Yes, paint imposes a significant weight penalty on larger aircraft. On commercial airliners, that weight translates to a reduction in cargo, passenger and fuel carrying capacity, and that means less money to be made on every flight. That is why some airlines have chosen to remove most of the paint and opt for the bare-metal look. However, there are tradeoffs to be considered, such as the fact that bare metal is much more susceptible to corrosion.
These days removing paint from an aircraft is a relatively straightforward proposition if you know what you are doing. There are a number of environmentally-friendly paint stripping chemicals available that when applied to the aircraft surface, cause the paint to bubble and lift off the underlying airframe.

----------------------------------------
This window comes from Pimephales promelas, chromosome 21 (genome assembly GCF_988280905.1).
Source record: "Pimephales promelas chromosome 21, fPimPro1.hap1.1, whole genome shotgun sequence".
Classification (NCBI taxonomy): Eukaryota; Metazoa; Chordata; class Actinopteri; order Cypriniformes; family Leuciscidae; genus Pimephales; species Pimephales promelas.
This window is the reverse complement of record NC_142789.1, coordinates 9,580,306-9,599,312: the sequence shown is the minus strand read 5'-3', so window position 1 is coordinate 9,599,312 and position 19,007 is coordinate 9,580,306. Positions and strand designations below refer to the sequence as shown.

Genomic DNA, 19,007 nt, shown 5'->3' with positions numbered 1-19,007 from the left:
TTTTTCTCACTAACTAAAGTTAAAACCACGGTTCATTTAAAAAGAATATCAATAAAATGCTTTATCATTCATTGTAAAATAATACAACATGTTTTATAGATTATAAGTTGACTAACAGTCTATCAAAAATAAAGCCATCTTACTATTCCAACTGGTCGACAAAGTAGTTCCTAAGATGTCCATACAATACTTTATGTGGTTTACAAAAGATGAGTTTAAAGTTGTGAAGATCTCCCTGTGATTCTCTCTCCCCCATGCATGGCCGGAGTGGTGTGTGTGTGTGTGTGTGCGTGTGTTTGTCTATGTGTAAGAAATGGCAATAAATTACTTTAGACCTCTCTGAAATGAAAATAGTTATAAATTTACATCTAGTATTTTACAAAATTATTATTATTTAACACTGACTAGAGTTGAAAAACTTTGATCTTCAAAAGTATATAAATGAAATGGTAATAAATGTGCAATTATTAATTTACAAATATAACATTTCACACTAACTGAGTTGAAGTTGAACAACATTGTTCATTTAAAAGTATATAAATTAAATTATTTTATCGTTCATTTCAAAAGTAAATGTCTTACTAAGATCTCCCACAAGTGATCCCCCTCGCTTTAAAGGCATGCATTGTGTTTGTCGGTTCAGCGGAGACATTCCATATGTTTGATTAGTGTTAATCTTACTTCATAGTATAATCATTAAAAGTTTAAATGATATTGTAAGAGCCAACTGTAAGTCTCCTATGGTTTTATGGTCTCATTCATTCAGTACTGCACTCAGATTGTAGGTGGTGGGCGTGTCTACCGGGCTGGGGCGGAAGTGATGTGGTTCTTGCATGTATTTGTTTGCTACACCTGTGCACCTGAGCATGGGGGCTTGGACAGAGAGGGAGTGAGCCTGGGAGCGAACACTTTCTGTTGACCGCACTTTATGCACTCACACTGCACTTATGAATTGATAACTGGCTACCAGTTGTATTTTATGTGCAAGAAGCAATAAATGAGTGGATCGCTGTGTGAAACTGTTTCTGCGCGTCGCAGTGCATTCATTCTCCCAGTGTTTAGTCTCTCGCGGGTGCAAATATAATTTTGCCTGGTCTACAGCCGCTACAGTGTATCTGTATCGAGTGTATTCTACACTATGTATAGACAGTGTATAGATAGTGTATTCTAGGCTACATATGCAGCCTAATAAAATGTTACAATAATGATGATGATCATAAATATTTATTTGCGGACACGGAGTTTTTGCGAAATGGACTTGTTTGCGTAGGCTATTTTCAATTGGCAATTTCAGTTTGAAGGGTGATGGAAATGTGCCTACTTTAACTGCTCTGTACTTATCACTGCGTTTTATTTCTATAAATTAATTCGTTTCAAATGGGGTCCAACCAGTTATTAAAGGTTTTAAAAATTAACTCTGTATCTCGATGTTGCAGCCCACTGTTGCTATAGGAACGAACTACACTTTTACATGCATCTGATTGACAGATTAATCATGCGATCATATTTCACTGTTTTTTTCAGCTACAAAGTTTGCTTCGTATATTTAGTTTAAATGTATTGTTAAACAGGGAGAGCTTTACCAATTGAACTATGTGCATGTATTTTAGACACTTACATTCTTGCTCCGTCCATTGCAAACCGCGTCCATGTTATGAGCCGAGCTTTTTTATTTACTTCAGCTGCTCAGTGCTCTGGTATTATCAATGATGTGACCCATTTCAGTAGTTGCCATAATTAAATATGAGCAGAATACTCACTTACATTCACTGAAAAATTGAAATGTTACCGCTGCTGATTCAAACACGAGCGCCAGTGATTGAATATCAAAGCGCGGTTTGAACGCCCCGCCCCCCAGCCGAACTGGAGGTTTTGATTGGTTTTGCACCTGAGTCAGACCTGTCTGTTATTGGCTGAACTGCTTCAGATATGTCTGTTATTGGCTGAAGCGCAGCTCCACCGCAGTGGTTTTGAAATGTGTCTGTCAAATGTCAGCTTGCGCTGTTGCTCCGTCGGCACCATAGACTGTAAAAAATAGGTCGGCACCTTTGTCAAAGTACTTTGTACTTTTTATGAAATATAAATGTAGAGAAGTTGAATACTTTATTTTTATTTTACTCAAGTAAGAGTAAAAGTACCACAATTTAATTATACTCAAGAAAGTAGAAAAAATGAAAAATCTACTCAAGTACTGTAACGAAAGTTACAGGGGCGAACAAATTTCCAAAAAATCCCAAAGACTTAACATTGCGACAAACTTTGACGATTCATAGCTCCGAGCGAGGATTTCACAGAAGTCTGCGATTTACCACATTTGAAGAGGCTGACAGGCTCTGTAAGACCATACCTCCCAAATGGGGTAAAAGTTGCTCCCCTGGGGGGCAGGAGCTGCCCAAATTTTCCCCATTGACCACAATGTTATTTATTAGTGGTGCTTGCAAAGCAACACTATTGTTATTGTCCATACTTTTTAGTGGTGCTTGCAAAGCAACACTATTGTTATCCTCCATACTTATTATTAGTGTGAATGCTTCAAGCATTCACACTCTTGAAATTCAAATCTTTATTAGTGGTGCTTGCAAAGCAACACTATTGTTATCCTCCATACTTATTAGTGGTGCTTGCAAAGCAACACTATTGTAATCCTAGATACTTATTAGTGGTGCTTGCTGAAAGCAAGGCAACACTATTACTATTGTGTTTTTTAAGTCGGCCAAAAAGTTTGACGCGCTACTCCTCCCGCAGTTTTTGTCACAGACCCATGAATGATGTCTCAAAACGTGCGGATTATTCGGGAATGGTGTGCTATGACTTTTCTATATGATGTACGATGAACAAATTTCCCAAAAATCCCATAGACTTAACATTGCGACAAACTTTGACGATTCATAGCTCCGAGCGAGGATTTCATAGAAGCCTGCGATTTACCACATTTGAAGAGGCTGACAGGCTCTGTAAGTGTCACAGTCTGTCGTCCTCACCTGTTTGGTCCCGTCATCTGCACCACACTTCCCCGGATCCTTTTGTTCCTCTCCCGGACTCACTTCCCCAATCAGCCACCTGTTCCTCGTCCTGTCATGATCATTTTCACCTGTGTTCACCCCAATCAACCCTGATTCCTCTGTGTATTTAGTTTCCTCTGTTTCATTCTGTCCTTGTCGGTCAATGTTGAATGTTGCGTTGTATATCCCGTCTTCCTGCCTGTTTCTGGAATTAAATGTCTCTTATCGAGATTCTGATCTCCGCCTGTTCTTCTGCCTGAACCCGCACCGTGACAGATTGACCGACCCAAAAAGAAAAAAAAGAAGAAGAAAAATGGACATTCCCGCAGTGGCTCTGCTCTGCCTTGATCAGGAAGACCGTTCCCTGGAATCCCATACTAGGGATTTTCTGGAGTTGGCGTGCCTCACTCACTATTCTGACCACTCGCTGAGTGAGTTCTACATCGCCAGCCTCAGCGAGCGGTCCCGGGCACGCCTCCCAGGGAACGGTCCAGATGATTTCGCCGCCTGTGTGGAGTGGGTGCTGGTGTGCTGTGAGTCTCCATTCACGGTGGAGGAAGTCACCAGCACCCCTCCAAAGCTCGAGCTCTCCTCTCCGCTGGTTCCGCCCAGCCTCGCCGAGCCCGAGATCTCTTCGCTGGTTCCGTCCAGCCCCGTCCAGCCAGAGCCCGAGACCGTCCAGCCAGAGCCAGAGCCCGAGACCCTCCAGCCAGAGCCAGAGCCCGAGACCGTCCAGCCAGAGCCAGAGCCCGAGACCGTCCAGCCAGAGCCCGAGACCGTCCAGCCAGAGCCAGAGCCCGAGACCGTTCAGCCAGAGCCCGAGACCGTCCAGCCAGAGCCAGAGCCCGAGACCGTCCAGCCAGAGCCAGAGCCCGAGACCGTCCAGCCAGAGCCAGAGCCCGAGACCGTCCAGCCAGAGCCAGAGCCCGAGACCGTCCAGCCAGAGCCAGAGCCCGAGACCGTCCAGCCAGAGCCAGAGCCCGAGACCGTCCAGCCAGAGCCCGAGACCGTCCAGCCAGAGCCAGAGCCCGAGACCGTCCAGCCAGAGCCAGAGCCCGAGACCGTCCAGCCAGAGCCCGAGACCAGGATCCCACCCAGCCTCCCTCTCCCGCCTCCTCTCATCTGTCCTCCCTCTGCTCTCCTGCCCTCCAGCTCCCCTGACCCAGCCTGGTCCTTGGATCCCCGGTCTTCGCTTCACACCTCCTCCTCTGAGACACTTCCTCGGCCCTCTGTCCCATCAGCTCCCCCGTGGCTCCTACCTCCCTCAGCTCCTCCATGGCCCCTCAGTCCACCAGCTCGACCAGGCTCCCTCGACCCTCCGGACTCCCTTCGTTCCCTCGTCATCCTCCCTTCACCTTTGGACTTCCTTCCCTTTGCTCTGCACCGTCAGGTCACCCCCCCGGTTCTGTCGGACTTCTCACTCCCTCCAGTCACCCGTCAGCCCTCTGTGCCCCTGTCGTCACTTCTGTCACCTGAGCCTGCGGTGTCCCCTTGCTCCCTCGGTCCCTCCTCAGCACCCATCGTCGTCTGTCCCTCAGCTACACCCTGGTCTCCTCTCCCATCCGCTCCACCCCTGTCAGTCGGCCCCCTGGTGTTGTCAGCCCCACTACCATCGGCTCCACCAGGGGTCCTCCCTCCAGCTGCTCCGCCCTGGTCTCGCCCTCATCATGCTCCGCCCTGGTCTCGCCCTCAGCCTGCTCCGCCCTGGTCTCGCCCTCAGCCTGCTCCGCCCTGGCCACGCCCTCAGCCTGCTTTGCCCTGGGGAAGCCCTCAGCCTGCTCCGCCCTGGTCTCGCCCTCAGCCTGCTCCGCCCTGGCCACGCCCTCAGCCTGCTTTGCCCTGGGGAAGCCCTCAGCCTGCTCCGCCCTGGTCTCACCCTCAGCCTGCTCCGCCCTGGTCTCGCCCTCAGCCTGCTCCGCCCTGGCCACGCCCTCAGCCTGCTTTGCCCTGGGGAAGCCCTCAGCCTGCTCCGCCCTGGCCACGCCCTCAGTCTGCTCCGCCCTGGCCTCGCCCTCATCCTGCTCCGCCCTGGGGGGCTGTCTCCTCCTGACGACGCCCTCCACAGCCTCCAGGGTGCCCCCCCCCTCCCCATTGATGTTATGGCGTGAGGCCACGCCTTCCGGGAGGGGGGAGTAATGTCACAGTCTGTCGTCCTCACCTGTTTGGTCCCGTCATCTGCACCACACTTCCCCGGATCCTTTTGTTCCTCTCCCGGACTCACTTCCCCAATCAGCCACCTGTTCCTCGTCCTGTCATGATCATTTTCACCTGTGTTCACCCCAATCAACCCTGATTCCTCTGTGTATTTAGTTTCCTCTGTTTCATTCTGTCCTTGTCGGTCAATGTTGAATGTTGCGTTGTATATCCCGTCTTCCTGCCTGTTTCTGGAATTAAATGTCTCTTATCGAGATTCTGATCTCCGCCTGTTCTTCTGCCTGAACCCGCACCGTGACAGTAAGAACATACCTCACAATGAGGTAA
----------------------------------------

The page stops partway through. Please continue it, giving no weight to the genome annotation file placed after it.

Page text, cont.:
The paint can then be scraped off with plastic tools or removed with a pressure washer, and the stripping chemical is washed off. Other products are then used to clean remaining residue, treat the metal for corrosion protection, prime and paint.
This explanation is intentionally simplistic, but it covers the basics to answer your question. If you want to see the process in action, you might check the many YouTube videos that show time-lapse recordings of aircraft being painted. Personally. I think they are fun to watch. :)